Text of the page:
provided automatically or electronically without any human
assistance during the actual time of manufacture or service,
there is zero charge. The more time a person must do physical
labor (including the work of having to procure the necessary
items needed for manufacture or service), the more his or her pay
will be. Pay will be determined by type of labor (sitting,
standing, driving, lifting objects, farming, in order from least
amount of pay to greatest) and by amount of labor (more hours,
more pay).

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The goal of this system is to minimize energy usage of all forms
(except for perhaps solar energy) and to allow mankind to coexist
sustainably with the environment and with himself. We are all
used to having to provide for others; very few of us actually
receive something meaningful in return. In this system, we all
receive something meaningful in return; our job may make sure that
three billion human beings have the same basic rights to life that
we have--food, clothes, shelter, clean water, education, and the
right to freely think about and question our world. These three
billion human beings account for roughly one in every three people
on the planet. Imagine the difference three people would make
instead of two when you need ideas for a new business, your garden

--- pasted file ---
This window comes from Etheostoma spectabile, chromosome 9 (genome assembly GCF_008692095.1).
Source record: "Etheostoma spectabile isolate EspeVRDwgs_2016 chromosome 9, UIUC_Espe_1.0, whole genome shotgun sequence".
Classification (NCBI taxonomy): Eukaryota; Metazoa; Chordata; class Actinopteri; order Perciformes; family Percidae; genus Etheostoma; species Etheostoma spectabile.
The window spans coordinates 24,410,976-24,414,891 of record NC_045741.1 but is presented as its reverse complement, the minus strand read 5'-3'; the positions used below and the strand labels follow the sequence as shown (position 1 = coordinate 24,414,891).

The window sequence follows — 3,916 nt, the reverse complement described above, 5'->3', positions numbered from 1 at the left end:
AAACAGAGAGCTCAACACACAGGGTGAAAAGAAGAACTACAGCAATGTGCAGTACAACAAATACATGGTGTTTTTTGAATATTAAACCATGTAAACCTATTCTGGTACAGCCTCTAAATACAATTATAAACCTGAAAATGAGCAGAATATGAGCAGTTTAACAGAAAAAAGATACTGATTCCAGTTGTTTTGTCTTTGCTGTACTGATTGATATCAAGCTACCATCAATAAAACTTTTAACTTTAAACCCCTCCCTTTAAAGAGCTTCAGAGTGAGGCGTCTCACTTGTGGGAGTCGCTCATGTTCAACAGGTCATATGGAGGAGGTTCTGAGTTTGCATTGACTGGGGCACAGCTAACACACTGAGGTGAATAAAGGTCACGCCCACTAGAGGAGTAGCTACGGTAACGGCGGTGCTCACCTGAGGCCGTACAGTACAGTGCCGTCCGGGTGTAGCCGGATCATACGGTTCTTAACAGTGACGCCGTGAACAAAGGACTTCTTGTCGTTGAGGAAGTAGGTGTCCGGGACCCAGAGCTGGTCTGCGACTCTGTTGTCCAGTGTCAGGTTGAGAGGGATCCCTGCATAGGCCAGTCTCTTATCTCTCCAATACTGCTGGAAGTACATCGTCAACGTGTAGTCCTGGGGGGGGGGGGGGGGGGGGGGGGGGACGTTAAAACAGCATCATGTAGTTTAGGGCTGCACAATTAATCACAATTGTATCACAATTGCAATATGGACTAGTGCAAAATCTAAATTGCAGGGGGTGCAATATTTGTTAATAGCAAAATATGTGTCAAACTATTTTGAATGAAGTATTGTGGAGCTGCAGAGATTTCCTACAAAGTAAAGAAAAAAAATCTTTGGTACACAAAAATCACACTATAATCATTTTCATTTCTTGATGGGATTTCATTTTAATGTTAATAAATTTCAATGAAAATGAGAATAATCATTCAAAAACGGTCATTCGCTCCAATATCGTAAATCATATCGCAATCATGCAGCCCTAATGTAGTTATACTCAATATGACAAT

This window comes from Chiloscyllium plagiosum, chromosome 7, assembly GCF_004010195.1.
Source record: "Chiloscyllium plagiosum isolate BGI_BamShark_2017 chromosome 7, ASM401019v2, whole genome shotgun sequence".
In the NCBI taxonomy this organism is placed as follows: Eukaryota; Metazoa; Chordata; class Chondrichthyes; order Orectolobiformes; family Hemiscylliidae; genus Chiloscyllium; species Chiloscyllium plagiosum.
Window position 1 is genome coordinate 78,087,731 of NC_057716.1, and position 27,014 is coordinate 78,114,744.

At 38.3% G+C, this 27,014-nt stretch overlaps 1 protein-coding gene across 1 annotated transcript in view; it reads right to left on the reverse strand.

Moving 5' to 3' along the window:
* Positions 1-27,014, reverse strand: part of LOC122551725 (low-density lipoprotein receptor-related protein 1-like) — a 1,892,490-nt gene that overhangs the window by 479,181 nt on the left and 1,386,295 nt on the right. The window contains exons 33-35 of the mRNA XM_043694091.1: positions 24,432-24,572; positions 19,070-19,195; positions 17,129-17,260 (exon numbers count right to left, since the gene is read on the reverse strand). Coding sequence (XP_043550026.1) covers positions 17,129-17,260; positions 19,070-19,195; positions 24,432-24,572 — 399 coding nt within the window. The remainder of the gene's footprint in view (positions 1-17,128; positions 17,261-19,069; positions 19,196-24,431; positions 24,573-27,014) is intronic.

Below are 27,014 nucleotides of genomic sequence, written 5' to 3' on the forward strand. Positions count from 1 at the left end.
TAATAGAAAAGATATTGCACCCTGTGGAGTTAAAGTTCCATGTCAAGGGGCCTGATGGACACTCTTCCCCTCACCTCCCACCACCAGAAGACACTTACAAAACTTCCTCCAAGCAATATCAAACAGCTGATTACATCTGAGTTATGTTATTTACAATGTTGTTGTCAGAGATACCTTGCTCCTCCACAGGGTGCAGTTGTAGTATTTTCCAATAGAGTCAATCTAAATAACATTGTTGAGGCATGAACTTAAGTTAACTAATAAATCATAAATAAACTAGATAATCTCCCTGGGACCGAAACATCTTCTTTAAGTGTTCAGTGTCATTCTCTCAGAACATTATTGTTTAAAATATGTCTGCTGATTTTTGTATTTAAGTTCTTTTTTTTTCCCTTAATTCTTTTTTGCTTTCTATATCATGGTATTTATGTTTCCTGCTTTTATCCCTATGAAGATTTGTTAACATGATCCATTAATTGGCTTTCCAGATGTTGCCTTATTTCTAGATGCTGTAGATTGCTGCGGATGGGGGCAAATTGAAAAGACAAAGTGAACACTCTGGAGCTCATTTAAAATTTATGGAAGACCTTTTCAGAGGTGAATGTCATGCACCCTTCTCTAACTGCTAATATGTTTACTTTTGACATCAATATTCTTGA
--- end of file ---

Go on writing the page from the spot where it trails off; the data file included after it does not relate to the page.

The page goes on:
weeded, or your house built. Every person matters.

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The reason I love science is because through it, I can hope
to understand how the universe runs and I can gain more knowledge so
that I may determine my place in the scheme of things. With more
knowledge, I can learn how to make the world a better place and
contribute something towards the advancement of mankind. We are
all of the same race, man. We all have the same religion, truth.
We all have the same creed: survive. We are all of the same
national origin and share the largest country on the planet, Earth
itself. We are not six billion, we are one, the human collective,
and through concern and compassion for more than oneself will we
hopefully, someday, use our combined power to change our world for the
better and pop that lid right off our little jar to, finally, fly
free to the stars.

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Dahl Clark
1998-99 North Carolina School of Science
and Mathematics
August 21, 1998

For in fine, what is man's place in the Universe? A Nothing in
comparison to All, a Something in comparison to Nothing, a Mean
between Nothing and Everything.

Revised from Blaise Pascal